Fig. 1

Sagittal (a) and dorsal (b) T2-weighted MRI slices of the intradural lesion

Fig. 2

Transverse T2-weighted slice of the lesion involving the whole diameter of the spinal cord. No relation with the nerve roots was seen

An ovoid deformation of the meninges with a cystic appearance could be seen at the level of T8-T9, involving the whole left side of the spine. At the dura mater opening, an intradural extramedullary soft mass could be observed (Fig. 3). A translucent, gelatinous liquid was obtained from the mass by fine needle aspiration, which looked like mucus. Dissection of the mass was then performed using microscopic assistance. The lesion did not adhere to the surrounding nervous tissue, so en bloc removal was possible and appeared to be complete. A concave imprint of the lesion was still present. Summarily, the mass was left sided extramedullary and intradural without nerve root involvement. Pathological analysis showed a voluminous cystic lesion (approximated size of 10 mm × 6.5 mm) lined by a heterogeneous epithelium (Fig. 4). A pseudostratified columnar epithelium with cylindrical cells with basal nuclei and round-shaped apical poles, evoking an enteral or respiratory epithelium, was observed (Fig. 5a). Structures such as cilia or microvilli were sometimes present at the apical pole (Fig. 6). Moreover, a stratified squamous epithelium evoking a Malpighian epithelium, but without keratin production, was observed (Fig. 5b). Finally, a transitional epithelium similar to urinary epithelium was present. Mucus production was established by histochemical assays utilizing periodic acid-Schiff (Fig. 7a and b) and alcian blue (Fig. 7c). This highlighted the secretory nature of the epithelium. All of these different epithelia lacked differentiation. Immunohistochemical labelling was carried out. The wall of the cyst showed antigens of cytokeratin. This finding was consistent with the epithelial nature of the tissue. The cystic epithelial cells also stained positively for carcinoembryonic antigen (Fig. 8). This finding was consistent with an endodermal origin of the cyst. In contrast gliofibrillar acid protein and vimentine antigens were not expressed. Mucus production and the morphology of some cells with microvilli at the apical pole were also highly in favor of an endodermal origin of the cyst. The association of a cystic structure with heterogeneous epithelia of endodermal origin led to the diagnosis of a spinal neurenteric cyst, as described in humans. Post-operatively, neurological deficits dramatically worsened; the patient was paraplegic with loss of nociception in the left hind limb. Deep pain sensibility recovered after 5 days and the capacity to walk after 10 days. Fecal and urinary continence recovered after one month, and proprioceptive deficits were the only remaining neurologic deficit after six months. A follow-up MRI study performed 111 days after the surgery revealed no recurrence of the lesion and no spinal cord compression. No recurrence of clinical signs has been observed 18 months after surgery.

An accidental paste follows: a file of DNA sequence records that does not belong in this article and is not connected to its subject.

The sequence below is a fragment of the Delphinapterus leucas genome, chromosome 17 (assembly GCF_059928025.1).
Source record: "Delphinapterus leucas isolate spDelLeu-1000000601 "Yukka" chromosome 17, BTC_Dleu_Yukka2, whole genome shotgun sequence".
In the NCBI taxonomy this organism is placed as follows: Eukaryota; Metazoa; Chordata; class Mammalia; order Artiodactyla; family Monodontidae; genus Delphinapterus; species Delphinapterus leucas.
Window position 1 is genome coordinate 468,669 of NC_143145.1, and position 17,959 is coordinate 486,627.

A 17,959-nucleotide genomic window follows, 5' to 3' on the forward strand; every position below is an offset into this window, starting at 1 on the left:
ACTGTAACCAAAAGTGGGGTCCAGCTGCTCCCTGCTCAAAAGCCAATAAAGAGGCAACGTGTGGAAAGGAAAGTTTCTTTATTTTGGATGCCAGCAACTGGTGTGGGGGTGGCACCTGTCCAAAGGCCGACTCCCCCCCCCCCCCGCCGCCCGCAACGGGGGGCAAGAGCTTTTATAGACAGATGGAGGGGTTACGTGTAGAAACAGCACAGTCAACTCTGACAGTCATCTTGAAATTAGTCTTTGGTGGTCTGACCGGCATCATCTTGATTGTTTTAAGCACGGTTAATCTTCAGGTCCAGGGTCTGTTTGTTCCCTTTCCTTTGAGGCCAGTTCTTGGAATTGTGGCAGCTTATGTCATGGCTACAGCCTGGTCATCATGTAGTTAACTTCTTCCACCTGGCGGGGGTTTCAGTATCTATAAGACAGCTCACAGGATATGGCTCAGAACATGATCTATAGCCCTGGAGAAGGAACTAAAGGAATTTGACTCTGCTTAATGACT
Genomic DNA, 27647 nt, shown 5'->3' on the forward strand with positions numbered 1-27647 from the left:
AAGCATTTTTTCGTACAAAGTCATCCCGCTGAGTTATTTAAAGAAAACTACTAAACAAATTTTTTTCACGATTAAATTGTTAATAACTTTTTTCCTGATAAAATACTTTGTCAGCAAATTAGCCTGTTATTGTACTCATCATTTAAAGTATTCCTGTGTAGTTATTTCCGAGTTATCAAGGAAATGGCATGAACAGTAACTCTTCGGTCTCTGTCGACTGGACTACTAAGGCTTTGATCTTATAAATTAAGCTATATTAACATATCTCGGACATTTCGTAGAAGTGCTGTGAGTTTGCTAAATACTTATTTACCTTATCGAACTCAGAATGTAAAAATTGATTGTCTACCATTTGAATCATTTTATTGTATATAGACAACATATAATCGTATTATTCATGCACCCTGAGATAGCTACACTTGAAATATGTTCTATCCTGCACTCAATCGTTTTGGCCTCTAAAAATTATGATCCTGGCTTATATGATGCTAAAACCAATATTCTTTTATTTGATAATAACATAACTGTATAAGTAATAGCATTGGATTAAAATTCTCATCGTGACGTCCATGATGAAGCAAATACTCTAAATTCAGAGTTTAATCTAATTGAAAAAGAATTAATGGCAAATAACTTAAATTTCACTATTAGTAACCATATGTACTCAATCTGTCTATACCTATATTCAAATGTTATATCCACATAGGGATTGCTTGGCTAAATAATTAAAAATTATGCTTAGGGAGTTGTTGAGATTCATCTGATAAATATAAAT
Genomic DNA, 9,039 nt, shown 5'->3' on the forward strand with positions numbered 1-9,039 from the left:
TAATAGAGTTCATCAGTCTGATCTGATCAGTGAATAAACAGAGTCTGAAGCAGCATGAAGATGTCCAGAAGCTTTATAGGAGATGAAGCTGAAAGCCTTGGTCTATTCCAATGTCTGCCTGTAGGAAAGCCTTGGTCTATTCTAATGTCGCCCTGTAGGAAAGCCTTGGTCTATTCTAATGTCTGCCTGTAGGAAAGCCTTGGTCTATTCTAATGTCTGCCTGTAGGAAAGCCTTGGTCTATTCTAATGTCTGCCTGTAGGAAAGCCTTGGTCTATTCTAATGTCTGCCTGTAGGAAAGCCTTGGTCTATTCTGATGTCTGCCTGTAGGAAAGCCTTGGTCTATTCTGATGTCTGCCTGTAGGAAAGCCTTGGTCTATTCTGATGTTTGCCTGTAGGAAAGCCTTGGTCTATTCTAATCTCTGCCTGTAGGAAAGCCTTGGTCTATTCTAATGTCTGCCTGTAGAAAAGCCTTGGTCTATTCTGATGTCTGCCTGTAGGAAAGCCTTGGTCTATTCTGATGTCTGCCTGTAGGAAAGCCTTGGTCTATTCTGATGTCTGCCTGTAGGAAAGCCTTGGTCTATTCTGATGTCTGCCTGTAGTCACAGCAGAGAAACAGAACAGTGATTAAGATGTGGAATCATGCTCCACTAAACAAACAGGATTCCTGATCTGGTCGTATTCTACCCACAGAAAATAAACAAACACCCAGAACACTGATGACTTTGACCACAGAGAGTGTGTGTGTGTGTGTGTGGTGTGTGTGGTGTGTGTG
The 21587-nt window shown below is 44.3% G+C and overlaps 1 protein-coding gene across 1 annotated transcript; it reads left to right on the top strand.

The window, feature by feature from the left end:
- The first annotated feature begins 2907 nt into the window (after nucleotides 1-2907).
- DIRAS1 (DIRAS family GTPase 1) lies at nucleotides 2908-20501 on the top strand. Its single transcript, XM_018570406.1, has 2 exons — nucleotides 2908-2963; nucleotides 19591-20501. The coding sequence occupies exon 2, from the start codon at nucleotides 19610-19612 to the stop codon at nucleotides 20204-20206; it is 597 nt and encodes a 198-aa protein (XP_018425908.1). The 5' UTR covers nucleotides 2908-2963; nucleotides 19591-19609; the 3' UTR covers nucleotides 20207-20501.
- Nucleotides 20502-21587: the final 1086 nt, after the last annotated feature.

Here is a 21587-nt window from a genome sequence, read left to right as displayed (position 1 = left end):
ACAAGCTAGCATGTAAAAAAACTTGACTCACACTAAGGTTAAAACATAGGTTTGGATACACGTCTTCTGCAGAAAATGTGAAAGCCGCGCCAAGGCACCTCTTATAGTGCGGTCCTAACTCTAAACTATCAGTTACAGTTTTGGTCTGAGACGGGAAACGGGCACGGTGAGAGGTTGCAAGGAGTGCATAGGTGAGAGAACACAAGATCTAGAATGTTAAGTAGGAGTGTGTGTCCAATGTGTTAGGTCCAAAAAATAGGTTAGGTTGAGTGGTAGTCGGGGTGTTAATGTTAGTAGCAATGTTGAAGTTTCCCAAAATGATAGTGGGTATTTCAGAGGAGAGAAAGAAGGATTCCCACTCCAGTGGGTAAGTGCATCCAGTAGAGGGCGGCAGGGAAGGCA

Fig. 3

Intra-operative view of the cyst after durotomy

Fig. 4

Photomicrograph of the neurenteric cyst

Fig. 5

The cyst was lined by multiple epithelial structures: pseudostratified columnar epithelium with cylindrical cells with basal nuclei and round-shaped apical poles suggesting an enteral or respiratory epithelium (a). Stratified squamous epithelium suggesting a Malpighian epithelium but without keratin production (b)

Fig. 6

Photomicrograph showing cells with basal nucleus and filiform apical cytoplasmic extensions, which look like microvilli. Periodic acid-Schiff staining is positive which highlights the production of mucus by these cells

Fig. 7

Photomicrographs showing the secretory function of the epithelium. Periodic acid-Schiff staining is positive (a), and highlights acidophil granules in the cytoplasm of caliciform cells with a basal nucleus and convex borders (b). Alcian blue staining is also positive, highlighting production of acid mucin (c)

Fig. 8

Photomicrograph showing positive staining for carcinoembryonic antigen